Reprobation is a theological concept that deals with God’s eternal decree regarding the final state of certain people. It refers to God passing over some individuals and ordaining them to be condemned for their sins. The doctrine of reprobation is closely related to the Calvinist doctrines of unconditional election and predestination. Here is an overview of what the Bible teaches about reprobation:
1. God Has Foreknowledge of All Things
The Bible teaches that God is omniscient and knows everything – past, present, and future (Psalm 139:4, Psalm 147:5). As the all-knowing God, He foreknew and foreordained everything that would come to pass, including the salvation or condemnation of every person. God declared “the end from the beginning” (Isaiah 46:10). This means God foreknew the eternal destiny of every person even before creating the world.
2. Some Are Unconditionally Elected to Salvation
The doctrine of election teaches that God, in eternity past, unconditionally chose some people out of His grace and mercy to receive salvation in Christ (Ephesians 1:4-6, Romans 8:29-30, Romans 9:6-24). Election is according to God’s sovereign will and good pleasure, not anything good in the elect themselves. The elect are chosen by grace alone.
3. The Rest are Passed Over and Reprobated
Just as God unconditionally elected some to salvation, He also sovereignly passed over the rest. He withheld His saving grace from them, and they are left in their fallen sinful condition. In time, those passed over demonstrate their sinfulness and rebellion against God. Yet, their condemnation is not because of their future sins, but because of their names not being written in the Lamb’s book of life from the foundation of the world (Revelation 13:8, Revelation 17:8). God predestined the reprobates to disobedience and condemnation (Romans 9:22, 1 Peter 2:8).
4. God is Active in Reprobation
Some argue that God is passive in reprobation – He simply withholds saving grace and leaves the reprobates to their sin. But Scripture indicates God has an active role in the reprobation of some. God blinds the minds of unbelievers (2 Corinthians 4:4), gives people over to their sin (Romans 1:24,26,28), and hardens their hearts to prevent repentance (Exodus 4:21, Joshua 11:20). God decreed the reprobates’ unbelief and destined them for wrath (1 Peter 2:8, Jude 1:4).
5. The Number of the Reprobates is Unknown
Only God knows whom He has predestined to salvation or condemnation. From man’s perspective, it is impossible to definitively know if someone is among the reprobate. Christians should preach the gospel indiscriminately and call all people everywhere to repent and believe in Christ (Matthew 28:19-20, Acts 17:30). No one should presume to know who is reprobate and neglect to share the gospel with them.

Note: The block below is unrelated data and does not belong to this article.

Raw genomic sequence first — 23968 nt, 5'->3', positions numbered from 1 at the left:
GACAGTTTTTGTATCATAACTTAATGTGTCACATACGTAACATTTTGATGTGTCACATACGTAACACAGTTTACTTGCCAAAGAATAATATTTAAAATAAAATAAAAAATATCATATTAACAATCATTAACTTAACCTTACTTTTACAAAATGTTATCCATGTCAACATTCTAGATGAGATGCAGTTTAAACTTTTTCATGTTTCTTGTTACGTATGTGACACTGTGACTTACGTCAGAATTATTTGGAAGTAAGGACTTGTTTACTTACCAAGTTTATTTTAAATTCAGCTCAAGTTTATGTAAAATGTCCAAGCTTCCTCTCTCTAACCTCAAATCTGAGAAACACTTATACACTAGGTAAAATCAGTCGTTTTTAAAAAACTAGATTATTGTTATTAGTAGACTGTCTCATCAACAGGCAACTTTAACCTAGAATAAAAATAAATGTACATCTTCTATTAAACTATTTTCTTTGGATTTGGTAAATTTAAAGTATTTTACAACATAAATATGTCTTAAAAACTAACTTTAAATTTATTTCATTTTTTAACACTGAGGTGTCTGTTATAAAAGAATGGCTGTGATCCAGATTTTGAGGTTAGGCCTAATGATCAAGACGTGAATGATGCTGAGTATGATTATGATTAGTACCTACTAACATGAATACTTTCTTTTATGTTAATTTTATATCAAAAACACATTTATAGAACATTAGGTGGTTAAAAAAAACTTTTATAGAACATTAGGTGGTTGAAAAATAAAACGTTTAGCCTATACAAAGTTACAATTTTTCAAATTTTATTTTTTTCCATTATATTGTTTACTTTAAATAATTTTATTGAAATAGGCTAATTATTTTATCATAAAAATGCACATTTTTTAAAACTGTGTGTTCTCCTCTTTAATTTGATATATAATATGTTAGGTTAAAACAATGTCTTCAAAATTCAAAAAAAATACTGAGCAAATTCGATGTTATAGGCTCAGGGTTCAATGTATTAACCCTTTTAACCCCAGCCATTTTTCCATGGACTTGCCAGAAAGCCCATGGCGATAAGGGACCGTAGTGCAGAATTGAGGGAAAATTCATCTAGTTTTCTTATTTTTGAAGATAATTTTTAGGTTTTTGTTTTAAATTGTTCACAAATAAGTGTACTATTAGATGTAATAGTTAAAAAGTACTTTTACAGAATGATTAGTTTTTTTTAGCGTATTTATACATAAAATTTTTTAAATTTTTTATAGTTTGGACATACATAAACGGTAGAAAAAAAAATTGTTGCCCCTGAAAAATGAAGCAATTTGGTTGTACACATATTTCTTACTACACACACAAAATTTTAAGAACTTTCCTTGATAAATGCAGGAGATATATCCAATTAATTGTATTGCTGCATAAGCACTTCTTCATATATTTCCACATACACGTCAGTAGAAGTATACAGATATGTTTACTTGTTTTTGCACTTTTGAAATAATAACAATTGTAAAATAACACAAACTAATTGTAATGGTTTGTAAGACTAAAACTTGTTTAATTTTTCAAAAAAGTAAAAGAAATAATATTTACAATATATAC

6. Reprobation Highlights God’s Justice and Wrath
Reprobation magnifies God’s justice, holiness, and hatred of sin. Even sinless creatures like angels fell under God’s wrath when they sinned (2 Peter 2:4). How much more will God judge unrighteous sinners who rebel against His clear revelation with no excuse (Romans 1:20, Romans 2:1)? Reprobation reveals God’s righteous anger against sin and His commitment to punish all disobedience (Nahum 1:2-3).
7. Reprobation Is to the Praise of God’s Glory
Some object that reprobation portrays God as unjust, cruel, or unloving. But Scripture says God’s will is for His glory (Ephesians 1:5-6,11-12). Even the election of some and reprobation of others serves God’s glory and reveals aspects of His nature that would otherwise not be seen. God’s wrath against sin magnifies His justice. Election magnifies His grace. Both bring Him maximum glory.
8. Reprobation Should Humble and Magnify Grace
For Christians, the doctrine of reprobation should cultivate humility and thankfulness for God’s grace. We should marvel that God had mercy on spiritual dead sinners like us and predestined us to life (Ephesians 2:1-7). Reprobation reminds us salvation is wholly of God’s grace alone, not human merit. We should long for God’s grace to be shown even to the reprobates currently under condemnation (Romans 9:1-3).
9. Reprobation Does Not Excuse Human Responsibility
Some argue that reprobation makes God unjust for condemning people for what He predetermined. But Scripture maintains that God’s reprobation does not excuse the sins of the reprobates. Though God hardened Pharaoh’s heart, Pharaoh was still accountable and “dealt wickedly” of his own accord (Exodus 9:34-35). God’s sovereignty does not absolve humans of responsibility for their willing sins.
In summary, reprobation refers to God’s sovereign choice to pass over some sinners and ordain them to condemnation for their sin. Though a difficult doctrine, it upholds God’s holiness, highlights His grace to the elect, and should stir humility in Christians. The doctrine does not make God unjust or take away human responsibility to repent and believe the gospel.